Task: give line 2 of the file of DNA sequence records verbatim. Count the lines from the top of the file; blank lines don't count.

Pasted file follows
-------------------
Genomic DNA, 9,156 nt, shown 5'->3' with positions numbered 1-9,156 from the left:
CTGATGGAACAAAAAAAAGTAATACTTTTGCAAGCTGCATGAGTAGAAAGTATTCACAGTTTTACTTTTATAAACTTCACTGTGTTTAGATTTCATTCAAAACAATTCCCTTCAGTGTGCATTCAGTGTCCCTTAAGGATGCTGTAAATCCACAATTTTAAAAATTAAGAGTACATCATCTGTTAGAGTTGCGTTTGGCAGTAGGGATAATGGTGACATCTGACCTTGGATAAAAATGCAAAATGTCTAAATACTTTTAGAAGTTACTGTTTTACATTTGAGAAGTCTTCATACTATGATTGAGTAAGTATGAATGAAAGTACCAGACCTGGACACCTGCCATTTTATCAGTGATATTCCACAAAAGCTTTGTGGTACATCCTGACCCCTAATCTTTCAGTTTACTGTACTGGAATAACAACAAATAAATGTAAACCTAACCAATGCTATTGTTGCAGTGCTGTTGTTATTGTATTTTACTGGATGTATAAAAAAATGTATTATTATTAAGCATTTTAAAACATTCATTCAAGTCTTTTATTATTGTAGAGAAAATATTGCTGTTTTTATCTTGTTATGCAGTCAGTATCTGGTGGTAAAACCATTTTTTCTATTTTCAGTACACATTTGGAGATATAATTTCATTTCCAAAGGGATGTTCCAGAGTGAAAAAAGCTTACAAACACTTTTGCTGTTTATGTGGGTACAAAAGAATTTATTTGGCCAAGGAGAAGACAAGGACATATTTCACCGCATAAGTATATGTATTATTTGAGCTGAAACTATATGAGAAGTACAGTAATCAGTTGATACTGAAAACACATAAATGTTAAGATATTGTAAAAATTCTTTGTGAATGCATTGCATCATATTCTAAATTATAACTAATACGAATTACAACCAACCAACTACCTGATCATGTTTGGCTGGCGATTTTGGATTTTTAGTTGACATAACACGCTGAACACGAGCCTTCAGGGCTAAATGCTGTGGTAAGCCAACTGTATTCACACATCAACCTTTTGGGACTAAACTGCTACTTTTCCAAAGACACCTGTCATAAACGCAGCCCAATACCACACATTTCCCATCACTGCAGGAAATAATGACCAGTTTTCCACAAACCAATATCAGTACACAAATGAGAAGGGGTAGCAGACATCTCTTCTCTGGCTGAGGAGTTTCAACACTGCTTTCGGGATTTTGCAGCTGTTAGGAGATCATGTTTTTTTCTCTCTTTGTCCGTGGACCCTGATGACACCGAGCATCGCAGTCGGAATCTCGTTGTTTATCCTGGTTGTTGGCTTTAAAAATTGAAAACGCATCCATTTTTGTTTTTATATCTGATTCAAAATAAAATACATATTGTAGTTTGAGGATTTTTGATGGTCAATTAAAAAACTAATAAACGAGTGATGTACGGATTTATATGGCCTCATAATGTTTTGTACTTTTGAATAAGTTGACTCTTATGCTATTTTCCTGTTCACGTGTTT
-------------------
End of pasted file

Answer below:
CTGATGGAACAAAAAAAAGTAATACTTTTGCAAGCTGCATGAGTAGAAAGTATTCACAGTTTTACTTTTATAAACTTCACTGTGTTTAGATTTCATTCAAAACAATTCCCTTCAGTGTGCATTCAGTGTCCCTTAAGGATGCTGTAAATCCACAATTTTAAAAATTAAGAGTACATCATCTGTTAGAGTTGCGTTTGGCAGTAGGGATAATGGTGACATCTGACCTTGGATAAAAATGCAAAATGTCTAAATACTTTTAGAAGTTACTGTTTTACATTTGAGAAGTCTTCATACTATGATTGAGTAAGTATGAATGAAAGTACCAGACCTGGACACCTGCCATTTTATCAGTGATATTCCACAAAAGCTTTGTGGTACATCCTGACCCCTAATCTTTCAGTTTACTGTACTGGAATAACAACAAATAAATGTAAACCTAACCAATGCTATTGTTGCAGTGCTGTTGTTATTGTATTTTACTGGATGTATAAAAAAATGTATTATTATTAAGCATTTTAAAACATTCATTCAAGTCTTTTATTATTGTAGAGAAAATATTGCTGTTTTTATCTTGTTATGCAGTCAGTATCTGGTGGTAAAACCATTTTTTCTATTTTCAGTACACATTTGGAGATATAATTTCATTTCCAAAGGGATGTTCCAGAGTGAAAAAAGCTTACAAACACTTTTGCTGTTTATGTGGGTACAAAAGAATTTATTTGGCCAAGGAGAAGACAAGGACATATTTCACCGCATAAGTATATGTATTATTTGAGCTGAAACTATATGAGAAGTACAGTAATCAGTTGATACTGAAAACACATAAATGTTAAGATATTGTAAAAATTCTTTGTGAATGCATTGCATCATATTCTAAATTATAACTAATACGAATTACAACCAACCAACTACCTGATCATGTTTGGCTGGCGATTTTGGATTTTTAGTTGACATAACACGCTGAACACGAGCCTTCAGGGCTAAATGCTGTGGTAAGCCAACTGTATTCACACATCAACCTTTTGGGACTAAACTGCTACTTTTCCAAAGACACCTGTCATAAACGCAGCCCAATACCACACATTTCCCATCACTGCAGGAAATAATGACCAGTTTTCCACAAACCAATATCAGTACACAAATGAGAAGGGGTAGCAGACATCTCTTCTCTGGCTGAGGAGTTTCAACACTGCTTTCGGGATTTTGCAGCTGTTAGGAGATCATGTTTTTTTCTCTCTTTGTCCGTGGACCCTGATGACACCGAGCATCGCAGTCGGAATCTCGTTGTTTATCCTGGTTGTTGGCTTTAAAAATTGAAAACGCATCCATTTTTGTTTTTATATCTGATTCAAAATAAAATACATATTGTAGTTTGAGGATTTTTGATGGTCAATTAAAAAACTAATAAACGAGTGATGTACGGATTTATATGGCCTCATAATGTTTTGTACTTTTGAATAAGTTGACTCTTATGCTATTTTCCTGTTCACGTGTTT